The relevant enabling statute is the Omnibus Transportation Employee Testing Act of 1991 (the "Testing Act"), which establishes guidelines for the promulgation of the statutorily mandated drug testing regulations. See 49 U.S.C. § 45102(a). Like the regulations themselves, the Testing Act is silent with respect to the existence of a private right of action to enforce the regulations.

 Under 49 U.S.C. § 46101(a)(1), however, an individual may complain in writing to the Secretary of Transportation about an alleged violation of the drug testing regulations. The Secretary of Transportation may then investigate the allegation, dismiss the complaint without a hearing if the complaint fails to allege facts sufficient to warrant an investigation, or conduct a hearing to determine the merits of the allegation. 49 U.S.C. § 46101, et seq. If a violation is found, the Secretary of Transportation would issue an order compelling compliance. Id. The Secretary of Transportation may also "bring an action against a person in a district court of the United States to enforce this part or a requirement or regulation prescribed... under this part." Id. Moreover, the Secretary of Transportion may request that the Attorney General initiate such an enforcement action. Id.

 Thus, there is an administrative enforcement mechanism in place to address alleged violations of the drug testing regulations. Since Congress has not explicitly provided for a private right of action in such cases, Plaintiff must show that Congress intended to make a private remedy available. Suter v. Artist M., 503 U.S. 347, 118 L. Ed. 2d 1, 112 S. Ct. 1360 (1992).

 Having reviewed the Record in this case, this Court finds that Plaintiff has failed to make such a showing. In ascertaining whether a private right of action exists under a federal statute, courts are to consider several factors: (1) whether the plaintiff is part of the class for whose special benefit the statute was passed; (2) whether the legislative history indicates a congressional intent to confer a private right of action; (3) whether a federal cause of action would further the underlying purpose of the legislative scheme; and (4) whether the plaintiff's cause of action is a subject traditionally relegated to state law. See Merrell Dow Pharmaceuticals, Inc. v. Thompson, 478 U.S. 408, 810-11 (1986); California v. Sierra Club, 451 U.S. 287, 293 (1981); Cort v. Ash, 422 U.S. 66, 78 (1975).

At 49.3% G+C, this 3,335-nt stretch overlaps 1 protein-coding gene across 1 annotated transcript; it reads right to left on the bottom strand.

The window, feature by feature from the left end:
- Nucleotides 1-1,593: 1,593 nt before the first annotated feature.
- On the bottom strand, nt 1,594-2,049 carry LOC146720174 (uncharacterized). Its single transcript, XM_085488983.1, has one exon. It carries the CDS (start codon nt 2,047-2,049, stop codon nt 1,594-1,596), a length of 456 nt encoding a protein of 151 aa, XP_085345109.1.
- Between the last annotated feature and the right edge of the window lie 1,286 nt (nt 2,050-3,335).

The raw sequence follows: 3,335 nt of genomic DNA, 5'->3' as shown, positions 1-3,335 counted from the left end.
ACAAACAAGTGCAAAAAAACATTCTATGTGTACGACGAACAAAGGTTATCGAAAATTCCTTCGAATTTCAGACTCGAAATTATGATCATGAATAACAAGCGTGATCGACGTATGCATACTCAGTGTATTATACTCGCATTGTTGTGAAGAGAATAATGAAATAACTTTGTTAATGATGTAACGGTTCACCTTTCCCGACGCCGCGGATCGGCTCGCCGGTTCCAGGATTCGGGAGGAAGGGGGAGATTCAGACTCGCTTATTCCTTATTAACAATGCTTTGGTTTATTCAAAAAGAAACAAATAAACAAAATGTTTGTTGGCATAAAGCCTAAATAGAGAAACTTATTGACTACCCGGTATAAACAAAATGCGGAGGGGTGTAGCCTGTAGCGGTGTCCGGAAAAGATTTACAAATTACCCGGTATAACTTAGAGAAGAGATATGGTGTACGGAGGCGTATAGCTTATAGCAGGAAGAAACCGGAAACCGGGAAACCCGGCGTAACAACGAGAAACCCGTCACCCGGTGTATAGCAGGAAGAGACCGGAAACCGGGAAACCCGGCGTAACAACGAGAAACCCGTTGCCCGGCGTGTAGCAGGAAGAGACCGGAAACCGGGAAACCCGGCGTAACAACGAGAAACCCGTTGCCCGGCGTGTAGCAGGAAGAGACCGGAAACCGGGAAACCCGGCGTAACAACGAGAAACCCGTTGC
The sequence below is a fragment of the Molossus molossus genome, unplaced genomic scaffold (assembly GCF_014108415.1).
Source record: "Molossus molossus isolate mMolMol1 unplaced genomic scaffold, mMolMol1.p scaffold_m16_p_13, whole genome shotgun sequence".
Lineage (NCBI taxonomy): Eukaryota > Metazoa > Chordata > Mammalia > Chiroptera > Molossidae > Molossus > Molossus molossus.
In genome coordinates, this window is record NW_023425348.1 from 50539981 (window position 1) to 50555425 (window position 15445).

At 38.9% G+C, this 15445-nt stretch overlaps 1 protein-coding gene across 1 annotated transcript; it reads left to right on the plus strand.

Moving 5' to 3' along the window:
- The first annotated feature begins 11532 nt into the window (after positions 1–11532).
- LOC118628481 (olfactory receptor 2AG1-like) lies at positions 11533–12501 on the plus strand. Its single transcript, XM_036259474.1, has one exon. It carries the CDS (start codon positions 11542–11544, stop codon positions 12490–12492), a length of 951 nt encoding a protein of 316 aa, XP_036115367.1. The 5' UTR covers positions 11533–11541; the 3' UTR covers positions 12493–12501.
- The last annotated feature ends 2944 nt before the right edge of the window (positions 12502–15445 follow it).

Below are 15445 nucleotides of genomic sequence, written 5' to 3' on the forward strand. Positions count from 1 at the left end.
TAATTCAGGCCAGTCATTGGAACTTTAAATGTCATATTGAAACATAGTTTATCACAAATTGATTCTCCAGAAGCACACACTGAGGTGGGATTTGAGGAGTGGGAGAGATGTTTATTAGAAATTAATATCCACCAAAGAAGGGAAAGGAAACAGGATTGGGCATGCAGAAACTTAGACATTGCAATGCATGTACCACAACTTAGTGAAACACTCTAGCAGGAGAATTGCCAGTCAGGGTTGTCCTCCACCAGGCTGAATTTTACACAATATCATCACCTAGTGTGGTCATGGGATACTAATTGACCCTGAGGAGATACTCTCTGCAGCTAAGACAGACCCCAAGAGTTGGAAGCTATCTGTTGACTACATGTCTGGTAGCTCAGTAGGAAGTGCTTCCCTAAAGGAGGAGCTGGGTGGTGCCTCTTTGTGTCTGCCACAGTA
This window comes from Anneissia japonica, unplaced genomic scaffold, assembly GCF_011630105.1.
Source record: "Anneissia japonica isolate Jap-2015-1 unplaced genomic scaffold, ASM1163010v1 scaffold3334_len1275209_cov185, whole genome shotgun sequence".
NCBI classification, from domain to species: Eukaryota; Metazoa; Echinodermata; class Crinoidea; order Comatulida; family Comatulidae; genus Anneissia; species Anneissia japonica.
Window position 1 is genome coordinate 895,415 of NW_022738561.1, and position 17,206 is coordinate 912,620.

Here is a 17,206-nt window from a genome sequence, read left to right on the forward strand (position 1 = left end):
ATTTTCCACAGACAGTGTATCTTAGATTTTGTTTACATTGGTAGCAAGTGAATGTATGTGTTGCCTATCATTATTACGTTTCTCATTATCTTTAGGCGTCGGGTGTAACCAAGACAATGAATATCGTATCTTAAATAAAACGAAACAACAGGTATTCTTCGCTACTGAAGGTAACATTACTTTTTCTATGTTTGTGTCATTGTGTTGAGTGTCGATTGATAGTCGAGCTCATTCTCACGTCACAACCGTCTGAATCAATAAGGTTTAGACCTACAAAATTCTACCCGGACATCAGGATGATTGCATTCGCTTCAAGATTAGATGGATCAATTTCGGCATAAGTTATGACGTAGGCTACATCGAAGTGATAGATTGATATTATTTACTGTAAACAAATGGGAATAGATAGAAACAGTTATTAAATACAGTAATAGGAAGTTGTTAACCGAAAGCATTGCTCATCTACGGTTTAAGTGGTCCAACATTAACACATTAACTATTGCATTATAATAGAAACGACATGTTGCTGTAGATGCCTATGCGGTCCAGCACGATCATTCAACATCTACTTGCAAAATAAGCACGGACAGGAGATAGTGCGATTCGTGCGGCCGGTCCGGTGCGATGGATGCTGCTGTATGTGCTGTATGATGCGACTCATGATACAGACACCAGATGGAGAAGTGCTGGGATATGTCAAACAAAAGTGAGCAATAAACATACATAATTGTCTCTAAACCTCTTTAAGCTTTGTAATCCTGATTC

In the instant action, the relevant statute is framed as a general mandate to the Federal Aviation Administration to establish drug testing regulations. No rights are created in the statute for a specific class of persons. Moreover, Congress has expressly provided for enforcement of the drug testing regulations through the administrative mechanism outlined above. In the absence of evidence indicating a contrary congressional intent, this Court must find that Congress intended to provide only the remedy it deemed appropriate. Karahalios v. Nat'l Federation of Federal Employees, Local 1263, 489 U.S. 527, 533 (1989). Since there is no evidence that Congress contemplated individual enforcement actions under 49 C.F.R. § 40.37, this Court declines to fashion a new remedy for the enforcement of the drug testing regulations. See Universities Research Ass'n., Inc. v. Coutu, 450 U.S. 754 (1981). Accordingly, Plaintiff's Complaint asserting an implied right cannot survive the motion to dismiss pursuant to Rule 12(b)(6) of the Federal Rules of Civil Procedure.

  CONCLUSION

 For the foregoing reasons, Defendants' motion to dismiss the Complaint pursuant to Rule 12(b)(6) of the Federal Rules of Civil Procedure is hereby GRANTED.

 SO ORDERED.

 Sterling Johnson, Jr.

 U.S.D.J.

 Dated: Brooklyn, New York

 December 13, 1995

19951213